Roll That Train

When my sisters chose their own lifestyles
my parents hurt.
When the educators looked up their skirts
To ensure they were the right length and wearing the proper tights
My sisters hurt.
When, like Eisau and Yaakov
One more earthly
And one more spiritual
My brothers struggled to connect,
They hurt.

When my best friend revealed her childhood trauma,
And about the ACS visiting her home.
When another friend got engaged to a non-jew
And his parents disowned him as per Halacha.
When numerous other friends
Had their Judaism challenged due to their darker skin color,
Their varied non-Eastern European features,
We all hurt.

But roll that train and wonder,
Do you kill one or many?

When my family could not live up to the religious standards
Despite trying,
Wanting so hard.
When I could not understand my Judaic studies,
When my tzniut button was not closed enough
And my elbow too revealed.

When my HS principal told my classmate
“The apple does not fall far from the tree.”
When seminary was just another year
Of who’s who.
And that was not I.
When my roommate slapped my face
And our directing shluchim stood by her anyways.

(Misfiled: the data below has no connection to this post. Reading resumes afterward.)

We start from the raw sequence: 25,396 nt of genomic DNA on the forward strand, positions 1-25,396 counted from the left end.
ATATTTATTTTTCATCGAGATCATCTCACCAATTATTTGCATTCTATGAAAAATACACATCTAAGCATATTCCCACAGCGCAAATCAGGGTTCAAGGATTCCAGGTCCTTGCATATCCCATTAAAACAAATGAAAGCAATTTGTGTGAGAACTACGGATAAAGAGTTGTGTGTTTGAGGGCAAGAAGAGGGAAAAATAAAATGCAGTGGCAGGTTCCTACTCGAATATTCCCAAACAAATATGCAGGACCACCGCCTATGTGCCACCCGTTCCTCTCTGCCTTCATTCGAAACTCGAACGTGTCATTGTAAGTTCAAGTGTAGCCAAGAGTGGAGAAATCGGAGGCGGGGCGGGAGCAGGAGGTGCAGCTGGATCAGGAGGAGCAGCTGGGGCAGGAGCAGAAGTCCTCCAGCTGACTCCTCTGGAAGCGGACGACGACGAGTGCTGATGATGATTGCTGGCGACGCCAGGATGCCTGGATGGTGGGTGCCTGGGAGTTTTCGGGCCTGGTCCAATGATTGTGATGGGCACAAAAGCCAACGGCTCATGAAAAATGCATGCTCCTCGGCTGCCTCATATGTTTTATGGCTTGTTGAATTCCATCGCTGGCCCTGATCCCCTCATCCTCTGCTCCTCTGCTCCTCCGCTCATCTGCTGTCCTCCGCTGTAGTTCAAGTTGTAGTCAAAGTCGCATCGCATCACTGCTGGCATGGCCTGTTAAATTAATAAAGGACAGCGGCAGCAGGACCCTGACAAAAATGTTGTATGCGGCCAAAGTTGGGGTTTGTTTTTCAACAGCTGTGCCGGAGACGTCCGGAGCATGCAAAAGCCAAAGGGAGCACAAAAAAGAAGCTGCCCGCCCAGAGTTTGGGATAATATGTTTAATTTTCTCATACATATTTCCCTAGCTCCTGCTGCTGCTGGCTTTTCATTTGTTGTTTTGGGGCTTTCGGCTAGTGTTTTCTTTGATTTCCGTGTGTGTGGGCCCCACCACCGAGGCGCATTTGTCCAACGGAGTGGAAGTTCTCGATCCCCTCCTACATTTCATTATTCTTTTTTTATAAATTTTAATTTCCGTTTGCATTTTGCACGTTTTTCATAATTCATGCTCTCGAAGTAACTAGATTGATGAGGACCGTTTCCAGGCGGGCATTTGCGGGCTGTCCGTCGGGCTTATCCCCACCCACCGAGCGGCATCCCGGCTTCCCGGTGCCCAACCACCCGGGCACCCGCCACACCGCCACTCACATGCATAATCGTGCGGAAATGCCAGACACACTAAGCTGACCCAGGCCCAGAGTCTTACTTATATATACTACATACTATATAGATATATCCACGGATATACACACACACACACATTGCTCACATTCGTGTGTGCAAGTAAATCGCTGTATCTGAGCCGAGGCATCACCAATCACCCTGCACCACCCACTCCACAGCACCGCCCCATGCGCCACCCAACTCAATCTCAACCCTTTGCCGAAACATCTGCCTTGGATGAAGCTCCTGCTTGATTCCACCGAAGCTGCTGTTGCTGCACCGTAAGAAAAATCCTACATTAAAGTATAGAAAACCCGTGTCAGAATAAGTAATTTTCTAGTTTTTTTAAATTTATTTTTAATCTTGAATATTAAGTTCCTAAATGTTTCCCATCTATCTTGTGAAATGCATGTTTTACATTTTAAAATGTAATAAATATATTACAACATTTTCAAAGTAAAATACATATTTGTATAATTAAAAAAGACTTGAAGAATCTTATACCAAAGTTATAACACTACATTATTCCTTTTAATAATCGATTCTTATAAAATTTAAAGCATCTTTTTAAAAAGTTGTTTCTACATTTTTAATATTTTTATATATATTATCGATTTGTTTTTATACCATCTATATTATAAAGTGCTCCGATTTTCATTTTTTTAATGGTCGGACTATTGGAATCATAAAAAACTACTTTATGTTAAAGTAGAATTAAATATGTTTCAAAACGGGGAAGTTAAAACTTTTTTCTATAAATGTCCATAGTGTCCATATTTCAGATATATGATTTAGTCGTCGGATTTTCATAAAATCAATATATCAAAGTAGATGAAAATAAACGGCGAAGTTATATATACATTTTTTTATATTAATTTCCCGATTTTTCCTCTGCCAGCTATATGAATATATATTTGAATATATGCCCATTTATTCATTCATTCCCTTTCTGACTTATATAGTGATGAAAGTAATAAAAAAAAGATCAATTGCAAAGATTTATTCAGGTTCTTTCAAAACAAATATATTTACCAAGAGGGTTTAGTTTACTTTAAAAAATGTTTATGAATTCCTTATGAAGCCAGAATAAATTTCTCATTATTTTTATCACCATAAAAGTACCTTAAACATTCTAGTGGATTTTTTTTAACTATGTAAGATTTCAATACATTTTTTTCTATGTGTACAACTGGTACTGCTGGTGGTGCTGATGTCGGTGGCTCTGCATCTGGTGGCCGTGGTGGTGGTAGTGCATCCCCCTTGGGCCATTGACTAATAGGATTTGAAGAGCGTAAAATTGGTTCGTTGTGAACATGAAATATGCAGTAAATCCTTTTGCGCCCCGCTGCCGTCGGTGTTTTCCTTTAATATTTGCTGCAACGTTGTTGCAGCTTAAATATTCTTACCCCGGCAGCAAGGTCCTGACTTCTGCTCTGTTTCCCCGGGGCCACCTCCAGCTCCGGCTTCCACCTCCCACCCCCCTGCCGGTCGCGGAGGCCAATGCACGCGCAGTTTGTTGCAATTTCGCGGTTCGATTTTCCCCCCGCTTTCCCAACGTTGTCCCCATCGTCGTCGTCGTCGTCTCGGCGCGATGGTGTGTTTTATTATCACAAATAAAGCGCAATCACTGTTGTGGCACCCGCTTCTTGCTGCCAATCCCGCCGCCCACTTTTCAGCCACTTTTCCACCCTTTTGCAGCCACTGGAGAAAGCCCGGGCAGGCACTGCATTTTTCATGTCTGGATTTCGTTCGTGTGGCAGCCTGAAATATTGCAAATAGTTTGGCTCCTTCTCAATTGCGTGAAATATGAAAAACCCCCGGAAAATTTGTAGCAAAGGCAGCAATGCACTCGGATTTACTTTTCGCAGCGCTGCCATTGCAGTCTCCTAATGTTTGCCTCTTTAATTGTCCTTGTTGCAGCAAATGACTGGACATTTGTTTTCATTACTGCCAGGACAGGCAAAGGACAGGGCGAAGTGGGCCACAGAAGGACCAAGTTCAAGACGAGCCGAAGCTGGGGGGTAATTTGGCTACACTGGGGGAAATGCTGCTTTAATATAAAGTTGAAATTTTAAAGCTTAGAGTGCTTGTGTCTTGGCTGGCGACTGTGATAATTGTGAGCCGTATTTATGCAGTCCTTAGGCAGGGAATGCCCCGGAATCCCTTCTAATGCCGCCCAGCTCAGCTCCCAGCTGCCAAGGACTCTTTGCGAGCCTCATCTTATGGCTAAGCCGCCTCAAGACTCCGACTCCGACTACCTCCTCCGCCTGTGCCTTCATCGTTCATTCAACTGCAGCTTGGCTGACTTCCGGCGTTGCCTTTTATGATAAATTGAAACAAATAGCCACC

When a highly recommended CGI request I work with them
And then lied about it when I showed up after cutting short my vacation,
I knew I was not worthy of rising.
That I had one last string too many.

But roll that train and wonder,
Do you kill one or many?
How many?

When I was finally titled with a learning disability,
Challenging the failure of my educators yet again.
When I began to don shorter skirts and then pants,
Challenging the status quo to be “a good maidela.”
When I dropped shabbat and chagim
Challenging the tension and ire of the day,
No void was filled.
Rather, I was ridiculed more.
To find my way through.
Be the change.
And when I made friends with my non-jewish classmates
I was reminded of our history
How neighbors always gave up their friends.

More than we bargained for?
Roll that train.
Do you kill one more or many?
How many?

When I read stories
And watch films
Of identities denied.
Children taken away.
Creativity outside the religious community discouraged.
When women still cannot vote
For a leader.
When girls are still taught they’re responsible for a man’s ill thoughts.
And men are still taught they’re not responsible.
When boy’s boyhoods are still silently taken away.

When the dead are idolized
And spoken more highly of than
The children who are shamed,
And ridiculed for their inability to meet societal demands.
Than the women who are hidden,
And beaten for their choice to speak up.
Than the men who are encouraged to remain buried in seforim
And then scorned for their inability to attend to their families.
Than caring for those opting out of their agony,
When the leaders proclaim they’ve tried,
That some burdens are too much to carry,
That they’ve done all they could…
And yet tears still flow.
How can I remain?

Roll that train.
I’ve had enough.

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1 Comment

  1. Sara October 24, 2018 at 9:42 pm

    Wow!!! This is brilliant


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